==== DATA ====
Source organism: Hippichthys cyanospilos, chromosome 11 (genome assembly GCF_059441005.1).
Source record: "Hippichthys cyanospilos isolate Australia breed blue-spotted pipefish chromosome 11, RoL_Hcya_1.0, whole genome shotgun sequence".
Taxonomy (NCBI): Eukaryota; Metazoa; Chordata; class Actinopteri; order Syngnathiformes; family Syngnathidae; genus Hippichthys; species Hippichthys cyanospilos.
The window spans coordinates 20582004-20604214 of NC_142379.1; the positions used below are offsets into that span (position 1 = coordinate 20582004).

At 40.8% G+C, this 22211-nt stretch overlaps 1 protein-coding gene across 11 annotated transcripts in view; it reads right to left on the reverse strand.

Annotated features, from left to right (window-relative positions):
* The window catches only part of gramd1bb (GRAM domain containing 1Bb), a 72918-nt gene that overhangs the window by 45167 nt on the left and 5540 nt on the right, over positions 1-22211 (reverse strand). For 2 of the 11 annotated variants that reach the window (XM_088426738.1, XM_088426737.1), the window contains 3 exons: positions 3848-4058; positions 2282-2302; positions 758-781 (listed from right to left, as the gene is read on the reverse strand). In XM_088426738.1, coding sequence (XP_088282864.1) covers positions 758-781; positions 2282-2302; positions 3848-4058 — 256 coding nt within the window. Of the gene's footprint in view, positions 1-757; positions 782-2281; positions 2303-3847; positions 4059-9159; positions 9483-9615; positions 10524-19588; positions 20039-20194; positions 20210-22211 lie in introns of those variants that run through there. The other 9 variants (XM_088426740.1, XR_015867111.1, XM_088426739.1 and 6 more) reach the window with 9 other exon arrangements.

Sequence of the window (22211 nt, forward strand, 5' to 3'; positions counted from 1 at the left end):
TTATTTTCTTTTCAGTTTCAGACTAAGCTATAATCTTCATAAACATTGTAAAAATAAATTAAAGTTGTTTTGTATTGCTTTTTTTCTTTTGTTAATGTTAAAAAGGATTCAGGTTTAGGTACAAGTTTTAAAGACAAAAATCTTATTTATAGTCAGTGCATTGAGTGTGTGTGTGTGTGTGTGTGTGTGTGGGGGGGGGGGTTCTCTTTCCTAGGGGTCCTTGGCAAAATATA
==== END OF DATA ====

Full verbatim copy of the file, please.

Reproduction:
Source organism: Hippichthys cyanospilos, chromosome 11 (genome assembly GCF_059441005.1).
Source record: "Hippichthys cyanospilos isolate Australia breed blue-spotted pipefish chromosome 11, RoL_Hcya_1.0, whole genome shotgun sequence".
Taxonomy (NCBI): Eukaryota; Metazoa; Chordata; class Actinopteri; order Syngnathiformes; family Syngnathidae; genus Hippichthys; species Hippichthys cyanospilos.
The window spans coordinates 20582004-20604214 of NC_142379.1; the positions used below are offsets into that span (position 1 = coordinate 20582004).

At 40.8% G+C, this 22211-nt stretch overlaps 1 protein-coding gene across 11 annotated transcripts in view; it reads right to left on the reverse strand.

Annotated features, from left to right (window-relative positions):
* The window catches only part of gramd1bb (GRAM domain containing 1Bb), a 72918-nt gene that overhangs the window by 45167 nt on the left and 5540 nt on the right, over positions 1-22211 (reverse strand). For 2 of the 11 annotated variants that reach the window (XM_088426738.1, XM_088426737.1), the window contains 3 exons: positions 3848-4058; positions 2282-2302; positions 758-781 (listed from right to left, as the gene is read on the reverse strand). In XM_088426738.1, coding sequence (XP_088282864.1) covers positions 758-781; positions 2282-2302; positions 3848-4058 — 256 coding nt within the window. Of the gene's footprint in view, positions 1-757; positions 782-2281; positions 2303-3847; positions 4059-9159; positions 9483-9615; positions 10524-19588; positions 20039-20194; positions 20210-22211 lie in introns of those variants that run through there. The other 9 variants (XM_088426740.1, XR_015867111.1, XM_088426739.1 and 6 more) reach the window with 9 other exon arrangements.

Sequence of the window (22211 nt, forward strand, 5' to 3'; positions counted from 1 at the left end):
TTATTTTCTTTTCAGTTTCAGACTAAGCTATAATCTTCATAAACATTGTAAAAATAAATTAAAGTTGTTTTGTATTGCTTTTTTTCTTTTGTTAATGTTAAAAAGGATTCAGGTTTAGGTACAAGTTTTAAAGACAAAAATCTTATTTATAGTCAGTGCATTGAGTGTGTGTGTGTGTGTGTGTGTGTGTGGGGGGGGGGGTTCTCTTTCCTAGGGGTCCTTGGCAAAATATA